## 3.2.1 Equilibrium Ensemble Average

At finite temperatures, one assumes that the particle, either electron or phonon, is interacting with a bath of other particles. The exact state of all these other particles is not known, since they are fluctuating between different configurations. At finite temperature under thermodynamic equilibrium the state of a system is described by the equilibrium density operator (see Appendix C). In treating such systems, it will be most convenient to use the grand canonical ensemble, which allows for a variable number of particles. Therefore, the system is considered to be in contact with a heat bath of temperature and a particle reservoir characterized by the FERMI energy . With the definition , where is the particle number operator, the statistical operator can be written as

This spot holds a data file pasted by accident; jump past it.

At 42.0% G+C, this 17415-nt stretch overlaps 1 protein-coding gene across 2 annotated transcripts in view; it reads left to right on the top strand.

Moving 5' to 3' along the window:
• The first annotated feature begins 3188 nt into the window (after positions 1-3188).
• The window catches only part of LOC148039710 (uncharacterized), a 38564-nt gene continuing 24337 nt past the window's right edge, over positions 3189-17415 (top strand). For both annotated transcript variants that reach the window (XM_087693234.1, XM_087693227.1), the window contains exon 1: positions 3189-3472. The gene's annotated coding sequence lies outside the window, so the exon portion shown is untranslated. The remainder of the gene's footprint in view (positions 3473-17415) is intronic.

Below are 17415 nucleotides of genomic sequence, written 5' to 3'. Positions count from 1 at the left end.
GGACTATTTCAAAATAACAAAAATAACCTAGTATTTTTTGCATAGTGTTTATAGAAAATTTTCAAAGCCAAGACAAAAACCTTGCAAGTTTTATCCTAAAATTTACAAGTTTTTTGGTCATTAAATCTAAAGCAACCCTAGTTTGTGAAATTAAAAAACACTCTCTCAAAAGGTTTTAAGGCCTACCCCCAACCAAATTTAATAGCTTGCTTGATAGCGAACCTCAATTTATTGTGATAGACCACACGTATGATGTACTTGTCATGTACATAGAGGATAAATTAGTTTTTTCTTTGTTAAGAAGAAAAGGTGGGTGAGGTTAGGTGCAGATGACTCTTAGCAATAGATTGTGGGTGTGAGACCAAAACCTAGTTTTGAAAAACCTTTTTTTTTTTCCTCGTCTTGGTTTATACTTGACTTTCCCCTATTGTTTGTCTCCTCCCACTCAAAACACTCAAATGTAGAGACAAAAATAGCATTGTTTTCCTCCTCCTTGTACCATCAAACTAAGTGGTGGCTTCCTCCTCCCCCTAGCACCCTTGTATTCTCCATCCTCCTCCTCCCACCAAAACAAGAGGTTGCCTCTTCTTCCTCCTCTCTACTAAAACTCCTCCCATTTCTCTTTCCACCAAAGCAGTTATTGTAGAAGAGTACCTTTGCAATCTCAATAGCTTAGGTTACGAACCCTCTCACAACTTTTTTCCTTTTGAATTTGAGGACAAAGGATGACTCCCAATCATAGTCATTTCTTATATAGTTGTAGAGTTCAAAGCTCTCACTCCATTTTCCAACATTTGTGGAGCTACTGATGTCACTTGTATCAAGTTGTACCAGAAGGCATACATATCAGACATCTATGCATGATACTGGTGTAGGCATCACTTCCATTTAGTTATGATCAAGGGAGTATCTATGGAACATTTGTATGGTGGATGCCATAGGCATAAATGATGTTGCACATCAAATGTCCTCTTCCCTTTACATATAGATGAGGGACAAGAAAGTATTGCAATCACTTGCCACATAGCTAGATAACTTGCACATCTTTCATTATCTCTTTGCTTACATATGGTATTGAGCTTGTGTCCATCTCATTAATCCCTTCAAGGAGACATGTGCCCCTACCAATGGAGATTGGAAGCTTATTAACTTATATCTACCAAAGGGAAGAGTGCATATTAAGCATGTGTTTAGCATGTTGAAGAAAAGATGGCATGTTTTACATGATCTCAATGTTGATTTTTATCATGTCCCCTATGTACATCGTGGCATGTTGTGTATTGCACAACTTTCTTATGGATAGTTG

(3.10)

where the short-hand notation is used. The operator may be interpreted as a grand canonical HAMILTONian. Given the density operator, the ensemble average of any operator can be calculated as

 (3.11)

Therefore, the single-particle GREEN's function at finite temperature can be defined as

 (3.12)

At this stage, this form of the GREEN's function does not admit the WICK decomposition, because the WICK theorem described in Section 3.4.1 requires a dependence on the non-interacting HAMILTONian for both the field operators and the thermal average. A way around this problem is the MATSUBARA technique [193], where one introduces a complex time and a new physical quantity, the MATSUBARA (imaginary time) GREEN's function . The representation of operators with imaginary time arguments is given in Appendix B.5. M. Pourfath: Numerical Study of Quantum Transport in Carbon Nanotube-Based Transistors